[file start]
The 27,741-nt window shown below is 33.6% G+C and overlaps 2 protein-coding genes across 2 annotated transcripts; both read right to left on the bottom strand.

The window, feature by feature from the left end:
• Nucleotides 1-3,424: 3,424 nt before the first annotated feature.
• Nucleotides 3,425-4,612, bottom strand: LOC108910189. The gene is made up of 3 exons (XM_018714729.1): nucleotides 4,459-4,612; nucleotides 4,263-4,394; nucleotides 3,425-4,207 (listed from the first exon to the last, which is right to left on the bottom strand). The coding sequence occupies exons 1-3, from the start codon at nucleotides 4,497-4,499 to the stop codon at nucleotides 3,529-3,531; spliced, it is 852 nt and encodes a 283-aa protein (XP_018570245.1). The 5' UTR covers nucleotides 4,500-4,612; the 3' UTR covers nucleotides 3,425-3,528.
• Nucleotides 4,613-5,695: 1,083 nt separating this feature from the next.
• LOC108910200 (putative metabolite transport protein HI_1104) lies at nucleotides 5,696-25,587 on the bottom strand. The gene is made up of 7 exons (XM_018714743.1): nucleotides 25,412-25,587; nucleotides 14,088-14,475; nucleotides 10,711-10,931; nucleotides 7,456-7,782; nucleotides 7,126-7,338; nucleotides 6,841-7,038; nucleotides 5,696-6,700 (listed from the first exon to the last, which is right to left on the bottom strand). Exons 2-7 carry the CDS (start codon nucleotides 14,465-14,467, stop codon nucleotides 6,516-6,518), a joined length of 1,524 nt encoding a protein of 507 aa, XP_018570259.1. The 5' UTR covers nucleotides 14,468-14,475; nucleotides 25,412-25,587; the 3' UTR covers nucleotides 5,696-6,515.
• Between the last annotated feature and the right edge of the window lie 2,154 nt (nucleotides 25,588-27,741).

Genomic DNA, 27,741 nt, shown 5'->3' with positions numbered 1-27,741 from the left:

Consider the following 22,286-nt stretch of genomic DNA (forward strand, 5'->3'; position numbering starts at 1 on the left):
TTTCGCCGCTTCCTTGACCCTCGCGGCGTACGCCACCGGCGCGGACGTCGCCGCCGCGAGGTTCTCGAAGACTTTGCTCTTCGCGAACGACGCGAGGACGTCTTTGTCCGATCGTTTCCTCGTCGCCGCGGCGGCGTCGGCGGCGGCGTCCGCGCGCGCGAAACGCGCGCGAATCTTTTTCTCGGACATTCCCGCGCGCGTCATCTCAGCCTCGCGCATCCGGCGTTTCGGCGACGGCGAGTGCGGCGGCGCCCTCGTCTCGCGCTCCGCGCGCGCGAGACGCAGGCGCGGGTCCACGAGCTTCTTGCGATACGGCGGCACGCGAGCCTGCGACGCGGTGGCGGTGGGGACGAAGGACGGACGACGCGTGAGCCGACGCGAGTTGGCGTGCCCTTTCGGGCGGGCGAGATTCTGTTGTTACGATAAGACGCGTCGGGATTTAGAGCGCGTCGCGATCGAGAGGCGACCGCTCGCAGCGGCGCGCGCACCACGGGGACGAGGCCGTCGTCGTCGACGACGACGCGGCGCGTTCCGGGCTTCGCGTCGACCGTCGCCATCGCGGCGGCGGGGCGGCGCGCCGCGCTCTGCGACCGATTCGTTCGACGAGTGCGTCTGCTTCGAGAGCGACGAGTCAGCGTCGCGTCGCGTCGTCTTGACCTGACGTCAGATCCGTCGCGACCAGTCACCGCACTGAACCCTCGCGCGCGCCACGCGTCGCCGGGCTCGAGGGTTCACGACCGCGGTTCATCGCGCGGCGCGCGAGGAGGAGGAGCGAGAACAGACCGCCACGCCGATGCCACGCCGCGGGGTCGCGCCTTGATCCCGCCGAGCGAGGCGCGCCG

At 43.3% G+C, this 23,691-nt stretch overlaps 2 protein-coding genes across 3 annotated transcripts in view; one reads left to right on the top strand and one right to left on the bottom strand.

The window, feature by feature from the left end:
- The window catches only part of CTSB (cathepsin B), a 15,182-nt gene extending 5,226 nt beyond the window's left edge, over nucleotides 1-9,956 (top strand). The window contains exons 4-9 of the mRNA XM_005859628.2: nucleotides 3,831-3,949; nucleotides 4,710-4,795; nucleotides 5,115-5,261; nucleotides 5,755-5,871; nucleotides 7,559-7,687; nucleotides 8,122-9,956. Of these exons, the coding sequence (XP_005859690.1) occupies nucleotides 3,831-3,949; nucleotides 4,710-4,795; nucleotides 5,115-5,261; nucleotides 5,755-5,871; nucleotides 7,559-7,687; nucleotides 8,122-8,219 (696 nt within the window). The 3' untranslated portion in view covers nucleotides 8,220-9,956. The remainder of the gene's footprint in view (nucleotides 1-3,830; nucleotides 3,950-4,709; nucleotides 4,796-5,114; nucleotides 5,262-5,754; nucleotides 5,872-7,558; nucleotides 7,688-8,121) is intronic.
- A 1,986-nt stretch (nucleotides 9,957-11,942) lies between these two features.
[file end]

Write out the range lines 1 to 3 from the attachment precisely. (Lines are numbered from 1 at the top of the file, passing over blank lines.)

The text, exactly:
The 27,741-nt window shown below is 33.6% G+C and overlaps 2 protein-coding genes across 2 annotated transcripts; both read right to left on the bottom strand.

The window, feature by feature from the left end:
• Nucleotides 1-3,424: 3,424 nt before the first annotated feature.